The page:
Short Stories & Flash Fiction
Comments 2

Not Quite Prince Charming

Even ice has the decency to creak before it plunges you into frozen waters.

Really, you should have started with ‘once upon a time’ rather than ‘Hi, my name’s Michael, I’ve just moved it across the hall, could I borrow your phone book?’ That introduction didn’t indicate the shit storm biting at your heels or the chaos coming my way after I decided that for once I was going to be a grown up and actually answer the door rather than hiding until the person on the other side went away.

Fairy-tales are supposed to end with happy ever after.

Daily Prompt: Suddenly

I’ve just finished reading The Hazel Wood by Melissa Albert so I decided to go with a hundred word, fairy-tale themed flash fiction for today’s daily prompt. If you want to read a longer piece then just click on the Long Reads option in the menu above.

This entry was posted in: Short Stories & Flash Fiction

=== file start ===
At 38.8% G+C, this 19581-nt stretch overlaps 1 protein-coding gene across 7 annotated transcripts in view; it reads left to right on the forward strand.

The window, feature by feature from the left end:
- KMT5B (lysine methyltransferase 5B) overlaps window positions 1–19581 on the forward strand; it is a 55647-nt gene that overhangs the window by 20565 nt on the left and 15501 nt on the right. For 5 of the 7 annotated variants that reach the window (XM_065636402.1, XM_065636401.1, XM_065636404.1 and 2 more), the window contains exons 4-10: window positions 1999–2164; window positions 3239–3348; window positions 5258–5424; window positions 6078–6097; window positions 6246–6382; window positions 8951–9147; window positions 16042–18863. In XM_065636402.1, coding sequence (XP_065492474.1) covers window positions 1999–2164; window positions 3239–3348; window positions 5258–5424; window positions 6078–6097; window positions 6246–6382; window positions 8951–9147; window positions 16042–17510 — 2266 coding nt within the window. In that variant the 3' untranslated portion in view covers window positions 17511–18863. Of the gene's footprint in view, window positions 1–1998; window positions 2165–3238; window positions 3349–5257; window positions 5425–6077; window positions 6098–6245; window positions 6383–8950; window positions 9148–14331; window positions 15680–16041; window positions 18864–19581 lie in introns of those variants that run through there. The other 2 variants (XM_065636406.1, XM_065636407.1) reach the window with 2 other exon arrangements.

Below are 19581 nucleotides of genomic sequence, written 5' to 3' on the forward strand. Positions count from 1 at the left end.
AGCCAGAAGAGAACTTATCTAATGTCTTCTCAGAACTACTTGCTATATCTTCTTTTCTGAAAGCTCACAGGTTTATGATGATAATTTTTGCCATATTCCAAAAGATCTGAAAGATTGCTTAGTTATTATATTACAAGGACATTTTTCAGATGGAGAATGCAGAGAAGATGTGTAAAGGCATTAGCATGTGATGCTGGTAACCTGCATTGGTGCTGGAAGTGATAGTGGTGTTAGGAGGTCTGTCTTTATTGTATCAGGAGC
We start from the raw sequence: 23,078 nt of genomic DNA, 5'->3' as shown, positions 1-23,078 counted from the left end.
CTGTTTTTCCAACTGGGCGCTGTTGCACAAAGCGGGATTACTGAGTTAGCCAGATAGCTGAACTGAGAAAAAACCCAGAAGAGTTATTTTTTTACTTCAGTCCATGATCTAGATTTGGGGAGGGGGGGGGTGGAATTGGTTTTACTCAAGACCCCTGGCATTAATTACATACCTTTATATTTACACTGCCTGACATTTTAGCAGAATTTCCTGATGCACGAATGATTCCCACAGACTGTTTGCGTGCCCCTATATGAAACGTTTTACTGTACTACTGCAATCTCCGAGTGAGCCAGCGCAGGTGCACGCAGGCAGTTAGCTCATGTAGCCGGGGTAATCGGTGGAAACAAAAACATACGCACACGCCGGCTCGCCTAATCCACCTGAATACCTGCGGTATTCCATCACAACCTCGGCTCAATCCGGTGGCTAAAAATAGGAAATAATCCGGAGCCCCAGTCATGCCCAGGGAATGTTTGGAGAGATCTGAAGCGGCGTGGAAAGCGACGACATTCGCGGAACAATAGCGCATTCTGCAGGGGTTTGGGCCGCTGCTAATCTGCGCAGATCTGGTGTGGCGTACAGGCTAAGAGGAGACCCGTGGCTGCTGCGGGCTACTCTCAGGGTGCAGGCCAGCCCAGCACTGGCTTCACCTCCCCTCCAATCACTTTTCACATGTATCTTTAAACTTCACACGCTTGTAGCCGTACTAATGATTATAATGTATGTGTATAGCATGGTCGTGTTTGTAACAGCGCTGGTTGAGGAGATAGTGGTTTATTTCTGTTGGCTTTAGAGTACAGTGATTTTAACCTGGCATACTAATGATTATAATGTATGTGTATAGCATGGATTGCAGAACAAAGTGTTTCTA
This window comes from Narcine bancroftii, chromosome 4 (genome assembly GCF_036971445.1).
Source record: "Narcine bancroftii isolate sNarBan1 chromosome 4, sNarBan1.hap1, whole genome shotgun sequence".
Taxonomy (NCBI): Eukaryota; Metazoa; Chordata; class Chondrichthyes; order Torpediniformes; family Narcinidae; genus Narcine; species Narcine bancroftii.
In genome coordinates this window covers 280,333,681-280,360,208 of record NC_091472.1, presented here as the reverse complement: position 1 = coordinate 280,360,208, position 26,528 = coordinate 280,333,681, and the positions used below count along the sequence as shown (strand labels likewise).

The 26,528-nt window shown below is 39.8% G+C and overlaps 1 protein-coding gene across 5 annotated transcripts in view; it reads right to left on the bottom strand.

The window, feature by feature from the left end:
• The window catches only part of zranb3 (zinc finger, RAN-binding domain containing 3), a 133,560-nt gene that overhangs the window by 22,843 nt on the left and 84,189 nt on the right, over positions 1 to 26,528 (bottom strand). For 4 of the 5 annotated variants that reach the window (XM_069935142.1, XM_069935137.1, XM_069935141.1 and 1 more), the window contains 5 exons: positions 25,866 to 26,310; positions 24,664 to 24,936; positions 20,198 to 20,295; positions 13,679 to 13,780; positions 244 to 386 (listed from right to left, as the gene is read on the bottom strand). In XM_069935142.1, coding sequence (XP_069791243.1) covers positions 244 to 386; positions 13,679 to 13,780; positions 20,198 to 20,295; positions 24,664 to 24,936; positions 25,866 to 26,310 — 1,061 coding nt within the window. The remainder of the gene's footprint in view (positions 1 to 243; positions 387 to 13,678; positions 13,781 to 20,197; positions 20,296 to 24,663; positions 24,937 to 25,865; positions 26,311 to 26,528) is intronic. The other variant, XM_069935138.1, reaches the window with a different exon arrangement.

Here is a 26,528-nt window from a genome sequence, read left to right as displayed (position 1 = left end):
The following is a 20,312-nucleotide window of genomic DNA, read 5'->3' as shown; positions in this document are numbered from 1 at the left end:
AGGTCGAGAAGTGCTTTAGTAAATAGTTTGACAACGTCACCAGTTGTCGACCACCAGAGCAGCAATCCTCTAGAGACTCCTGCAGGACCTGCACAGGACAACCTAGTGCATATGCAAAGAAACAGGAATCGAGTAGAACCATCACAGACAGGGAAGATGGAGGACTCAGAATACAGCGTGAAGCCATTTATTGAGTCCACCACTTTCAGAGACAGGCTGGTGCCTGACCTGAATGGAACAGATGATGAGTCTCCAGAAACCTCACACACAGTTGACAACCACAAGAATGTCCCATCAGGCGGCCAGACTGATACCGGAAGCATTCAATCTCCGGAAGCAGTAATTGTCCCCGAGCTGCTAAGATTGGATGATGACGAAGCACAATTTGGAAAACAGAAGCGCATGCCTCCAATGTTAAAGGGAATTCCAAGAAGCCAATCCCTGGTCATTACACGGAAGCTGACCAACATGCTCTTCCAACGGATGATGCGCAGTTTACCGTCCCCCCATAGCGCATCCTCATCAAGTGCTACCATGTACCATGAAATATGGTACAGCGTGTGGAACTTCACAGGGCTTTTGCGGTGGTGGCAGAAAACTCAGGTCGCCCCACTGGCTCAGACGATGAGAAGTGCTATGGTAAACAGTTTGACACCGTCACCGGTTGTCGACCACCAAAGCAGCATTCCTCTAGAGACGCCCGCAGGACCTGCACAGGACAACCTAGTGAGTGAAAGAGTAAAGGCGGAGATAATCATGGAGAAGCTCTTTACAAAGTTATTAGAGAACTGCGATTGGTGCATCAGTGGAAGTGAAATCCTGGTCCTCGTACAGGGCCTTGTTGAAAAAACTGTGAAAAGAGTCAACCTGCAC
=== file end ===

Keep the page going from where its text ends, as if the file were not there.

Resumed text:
Carol Forrester is a twenty-four year old writer trying to be a better one. Don’t ask her what her hobbies are because the list doesn’t get much beyond, reading, writing and talking about the same. She has a 2:1 BA degree in history from Bath Spa University and various poems and stories scattered across the net. Her flash fiction story ‘Glorious Silence’ was named as River Ram Press’ short story of the month for August 2014 and her short story ‘A Visit From The Fortune Teller’ has been showcased on the literary site Ink Pantry’s. Most recently, her poem ‘Sunsets’ was featured on Eyes Plus Words, and her personal blog Writing and Works hosts a mass of writing from across the last five years. She has been lucky enough to write guest posts for sites such as Inky Tavern and Song of The Forlorn and is always open to writing more and hosting guest bloggers here on Writing and Works. With hopes of publishing a novel in the next five years and perhaps a collection or two of smaller works, Carol Forrester is nothing if not ambitious. Her writing tries to cover every theme in human life and a lot of her work pulls inspiration from her own eccentric family in the rural wonders of Shropshire life.


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